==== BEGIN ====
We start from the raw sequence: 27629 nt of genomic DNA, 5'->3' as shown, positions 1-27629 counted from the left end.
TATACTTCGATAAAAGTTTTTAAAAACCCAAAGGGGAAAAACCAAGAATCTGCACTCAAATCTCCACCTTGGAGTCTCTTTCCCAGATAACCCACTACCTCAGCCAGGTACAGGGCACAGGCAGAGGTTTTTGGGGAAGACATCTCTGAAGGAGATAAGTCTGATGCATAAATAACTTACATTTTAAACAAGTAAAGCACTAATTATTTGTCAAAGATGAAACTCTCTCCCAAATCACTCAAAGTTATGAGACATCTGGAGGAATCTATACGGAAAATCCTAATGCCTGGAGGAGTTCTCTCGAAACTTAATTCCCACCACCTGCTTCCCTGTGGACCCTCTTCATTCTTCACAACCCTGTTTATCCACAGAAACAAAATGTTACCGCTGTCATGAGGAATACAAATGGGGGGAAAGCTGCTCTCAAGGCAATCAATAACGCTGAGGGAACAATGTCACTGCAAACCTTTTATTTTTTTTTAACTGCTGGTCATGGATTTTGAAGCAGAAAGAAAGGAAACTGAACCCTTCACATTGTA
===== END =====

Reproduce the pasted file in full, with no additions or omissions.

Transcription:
We start from the raw sequence: 27629 nt of genomic DNA, 5'->3' as shown, positions 1-27629 counted from the left end.
TATACTTCGATAAAAGTTTTTAAAAACCCAAAGGGGAAAAACCAAGAATCTGCACTCAAATCTCCACCTTGGAGTCTCTTTCCCAGATAACCCACTACCTCAGCCAGGTACAGGGCACAGGCAGAGGTTTTTGGGGAAGACATCTCTGAAGGAGATAAGTCTGATGCATAAATAACTTACATTTTAAACAAGTAAAGCACTAATTATTTGTCAAAGATGAAACTCTCTCCCAAATCACTCAAAGTTATGAGACATCTGGAGGAATCTATACGGAAAATCCTAATGCCTGGAGGAGTTCTCTCGAAACTTAATTCCCACCACCTGCTTCCCTGTGGACCCTCTTCATTCTTCACAACCCTGTTTATCCACAGAAACAAAATGTTACCGCTGTCATGAGGAATACAAATGGGGGGAAAGCTGCTCTCAAGGCAATCAATAACGCTGAGGGAACAATGTCACTGCAAACCTTTTATTTTTTTTTAACTGCTGGTCATGGATTTTGAAGCAGAAAGAAAGGAAACTGAACCCTTCACATTGTA